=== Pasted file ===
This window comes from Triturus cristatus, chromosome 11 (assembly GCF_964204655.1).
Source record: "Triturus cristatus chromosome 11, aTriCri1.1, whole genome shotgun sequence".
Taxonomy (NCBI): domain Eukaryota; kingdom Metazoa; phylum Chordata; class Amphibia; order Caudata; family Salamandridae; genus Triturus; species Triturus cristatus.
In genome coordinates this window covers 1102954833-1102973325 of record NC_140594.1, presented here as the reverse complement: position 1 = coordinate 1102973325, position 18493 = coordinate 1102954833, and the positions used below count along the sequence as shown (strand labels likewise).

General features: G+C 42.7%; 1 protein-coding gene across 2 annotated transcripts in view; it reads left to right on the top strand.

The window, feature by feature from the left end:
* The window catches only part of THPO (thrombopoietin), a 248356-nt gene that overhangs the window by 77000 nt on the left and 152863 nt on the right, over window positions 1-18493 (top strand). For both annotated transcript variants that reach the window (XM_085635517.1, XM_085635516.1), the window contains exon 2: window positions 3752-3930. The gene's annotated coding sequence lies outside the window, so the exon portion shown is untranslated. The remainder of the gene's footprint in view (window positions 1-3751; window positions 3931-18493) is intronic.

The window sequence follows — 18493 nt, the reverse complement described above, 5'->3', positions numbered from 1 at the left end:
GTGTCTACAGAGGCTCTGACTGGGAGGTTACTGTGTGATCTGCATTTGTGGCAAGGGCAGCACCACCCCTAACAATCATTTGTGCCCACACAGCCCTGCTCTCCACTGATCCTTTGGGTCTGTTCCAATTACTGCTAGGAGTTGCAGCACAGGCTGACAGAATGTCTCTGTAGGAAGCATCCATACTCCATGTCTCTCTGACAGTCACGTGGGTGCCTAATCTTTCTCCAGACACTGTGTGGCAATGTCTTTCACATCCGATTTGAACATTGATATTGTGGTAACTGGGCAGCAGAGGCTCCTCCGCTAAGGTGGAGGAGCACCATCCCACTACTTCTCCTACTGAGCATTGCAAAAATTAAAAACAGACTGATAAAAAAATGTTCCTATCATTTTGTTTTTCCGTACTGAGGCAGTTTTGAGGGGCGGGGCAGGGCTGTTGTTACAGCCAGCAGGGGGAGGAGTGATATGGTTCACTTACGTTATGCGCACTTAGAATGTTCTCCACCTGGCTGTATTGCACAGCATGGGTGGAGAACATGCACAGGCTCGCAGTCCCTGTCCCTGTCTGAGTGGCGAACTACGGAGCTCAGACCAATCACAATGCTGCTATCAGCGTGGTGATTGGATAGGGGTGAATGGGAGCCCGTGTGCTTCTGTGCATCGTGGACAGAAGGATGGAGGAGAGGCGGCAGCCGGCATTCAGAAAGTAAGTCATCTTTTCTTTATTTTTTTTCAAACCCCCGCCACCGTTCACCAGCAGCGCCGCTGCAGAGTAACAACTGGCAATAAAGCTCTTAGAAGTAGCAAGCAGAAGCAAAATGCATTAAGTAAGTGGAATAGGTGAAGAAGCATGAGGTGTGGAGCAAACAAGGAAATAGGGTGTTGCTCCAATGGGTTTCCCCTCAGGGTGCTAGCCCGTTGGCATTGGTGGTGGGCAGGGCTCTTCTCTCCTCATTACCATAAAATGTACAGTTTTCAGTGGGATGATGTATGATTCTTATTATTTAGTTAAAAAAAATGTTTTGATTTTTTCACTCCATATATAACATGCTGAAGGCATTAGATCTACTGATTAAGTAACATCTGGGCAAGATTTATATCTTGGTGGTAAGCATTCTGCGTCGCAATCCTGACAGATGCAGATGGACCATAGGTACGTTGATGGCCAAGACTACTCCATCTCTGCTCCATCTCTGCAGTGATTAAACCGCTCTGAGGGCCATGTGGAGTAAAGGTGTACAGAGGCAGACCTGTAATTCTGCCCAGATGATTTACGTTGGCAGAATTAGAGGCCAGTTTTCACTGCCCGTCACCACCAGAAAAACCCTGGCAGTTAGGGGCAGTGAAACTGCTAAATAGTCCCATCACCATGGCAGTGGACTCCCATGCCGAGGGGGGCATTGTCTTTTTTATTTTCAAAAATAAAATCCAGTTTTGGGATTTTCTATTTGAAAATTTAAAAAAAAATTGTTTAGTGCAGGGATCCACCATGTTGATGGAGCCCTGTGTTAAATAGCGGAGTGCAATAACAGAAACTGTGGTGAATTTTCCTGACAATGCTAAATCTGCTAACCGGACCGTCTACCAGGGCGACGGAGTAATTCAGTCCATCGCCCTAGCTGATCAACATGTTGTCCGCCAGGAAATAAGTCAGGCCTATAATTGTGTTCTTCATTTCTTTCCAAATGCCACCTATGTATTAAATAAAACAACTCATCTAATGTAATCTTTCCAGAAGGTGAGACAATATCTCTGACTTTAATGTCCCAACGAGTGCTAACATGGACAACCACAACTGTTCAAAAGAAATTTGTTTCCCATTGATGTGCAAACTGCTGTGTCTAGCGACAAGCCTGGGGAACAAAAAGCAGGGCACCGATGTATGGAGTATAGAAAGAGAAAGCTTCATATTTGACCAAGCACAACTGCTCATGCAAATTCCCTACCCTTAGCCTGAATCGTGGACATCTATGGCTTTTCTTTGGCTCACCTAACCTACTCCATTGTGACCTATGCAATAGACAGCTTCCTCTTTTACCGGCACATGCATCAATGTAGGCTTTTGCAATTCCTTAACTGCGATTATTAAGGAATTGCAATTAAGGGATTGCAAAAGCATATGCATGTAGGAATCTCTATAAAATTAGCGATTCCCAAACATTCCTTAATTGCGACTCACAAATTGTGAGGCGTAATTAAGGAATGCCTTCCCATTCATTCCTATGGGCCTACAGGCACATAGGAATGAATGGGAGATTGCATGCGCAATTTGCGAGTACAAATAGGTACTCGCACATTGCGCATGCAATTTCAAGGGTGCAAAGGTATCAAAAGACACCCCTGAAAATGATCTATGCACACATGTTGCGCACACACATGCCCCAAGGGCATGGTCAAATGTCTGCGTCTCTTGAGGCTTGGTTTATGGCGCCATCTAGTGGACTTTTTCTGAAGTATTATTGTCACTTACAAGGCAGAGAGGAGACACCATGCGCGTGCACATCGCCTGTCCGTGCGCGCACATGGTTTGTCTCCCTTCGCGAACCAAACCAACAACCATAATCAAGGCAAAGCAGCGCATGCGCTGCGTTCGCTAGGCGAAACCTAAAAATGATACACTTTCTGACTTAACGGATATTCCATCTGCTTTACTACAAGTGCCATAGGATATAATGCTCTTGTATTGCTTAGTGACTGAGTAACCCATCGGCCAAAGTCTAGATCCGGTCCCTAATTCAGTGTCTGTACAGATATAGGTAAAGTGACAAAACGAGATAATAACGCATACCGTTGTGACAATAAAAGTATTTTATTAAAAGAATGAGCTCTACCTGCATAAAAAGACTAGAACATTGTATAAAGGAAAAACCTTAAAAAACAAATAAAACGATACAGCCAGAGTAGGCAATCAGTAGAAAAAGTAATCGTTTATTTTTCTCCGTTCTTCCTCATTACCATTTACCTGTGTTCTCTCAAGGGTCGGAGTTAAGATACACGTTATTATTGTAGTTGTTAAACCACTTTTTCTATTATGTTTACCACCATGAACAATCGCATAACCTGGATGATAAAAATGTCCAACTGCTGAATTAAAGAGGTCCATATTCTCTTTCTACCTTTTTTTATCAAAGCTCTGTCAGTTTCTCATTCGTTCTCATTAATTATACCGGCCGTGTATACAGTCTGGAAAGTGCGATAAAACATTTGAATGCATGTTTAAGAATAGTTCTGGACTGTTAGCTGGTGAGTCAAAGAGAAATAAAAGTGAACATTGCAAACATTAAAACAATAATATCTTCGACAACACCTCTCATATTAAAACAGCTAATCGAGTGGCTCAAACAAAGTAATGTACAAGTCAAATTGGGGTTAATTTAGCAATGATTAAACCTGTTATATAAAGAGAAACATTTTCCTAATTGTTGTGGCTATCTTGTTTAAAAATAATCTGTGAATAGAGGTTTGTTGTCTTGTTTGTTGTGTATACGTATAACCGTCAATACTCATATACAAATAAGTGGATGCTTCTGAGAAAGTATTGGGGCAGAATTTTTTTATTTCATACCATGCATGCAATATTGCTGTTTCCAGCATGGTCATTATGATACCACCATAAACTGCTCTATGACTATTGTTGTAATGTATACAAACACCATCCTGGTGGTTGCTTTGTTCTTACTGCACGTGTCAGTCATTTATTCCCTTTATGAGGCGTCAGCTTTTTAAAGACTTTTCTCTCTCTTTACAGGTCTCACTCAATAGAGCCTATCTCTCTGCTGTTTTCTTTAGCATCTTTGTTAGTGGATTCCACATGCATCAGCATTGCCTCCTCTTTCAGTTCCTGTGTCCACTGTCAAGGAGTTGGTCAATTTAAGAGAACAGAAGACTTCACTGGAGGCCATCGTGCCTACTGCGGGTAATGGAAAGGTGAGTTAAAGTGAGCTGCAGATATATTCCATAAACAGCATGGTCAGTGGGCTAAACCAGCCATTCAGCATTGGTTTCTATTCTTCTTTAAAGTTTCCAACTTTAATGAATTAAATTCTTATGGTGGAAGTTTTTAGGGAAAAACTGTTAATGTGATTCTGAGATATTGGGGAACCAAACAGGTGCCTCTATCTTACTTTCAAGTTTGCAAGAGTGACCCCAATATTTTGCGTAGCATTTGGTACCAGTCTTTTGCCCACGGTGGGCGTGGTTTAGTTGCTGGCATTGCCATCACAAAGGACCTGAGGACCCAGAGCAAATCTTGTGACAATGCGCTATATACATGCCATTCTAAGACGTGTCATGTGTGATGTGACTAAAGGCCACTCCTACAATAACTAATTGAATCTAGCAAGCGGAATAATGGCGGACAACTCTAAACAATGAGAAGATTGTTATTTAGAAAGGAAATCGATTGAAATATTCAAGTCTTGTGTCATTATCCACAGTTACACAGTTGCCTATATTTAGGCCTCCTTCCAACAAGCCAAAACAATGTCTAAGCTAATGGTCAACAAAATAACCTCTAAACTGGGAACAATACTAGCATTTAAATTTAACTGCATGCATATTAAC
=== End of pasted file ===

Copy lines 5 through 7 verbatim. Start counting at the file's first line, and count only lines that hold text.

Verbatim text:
General features: G+C 42.7%; 1 protein-coding gene across 2 annotated transcripts in view; it reads left to right on the top strand.

The window, feature by feature from the left end:
* The window catches only part of THPO (thrombopoietin), a 248356-nt gene that overhangs the window by 77000 nt on the left and 152863 nt on the right, over window positions 1-18493 (top strand). For both annotated transcript variants that reach the window (XM_085635517.1, XM_085635516.1), the window contains exon 2: window positions 3752-3930. The gene's annotated coding sequence lies outside the window, so the exon portion shown is untranslated. The remainder of the gene's footprint in view (window positions 1-3751; window positions 3931-18493) is intronic.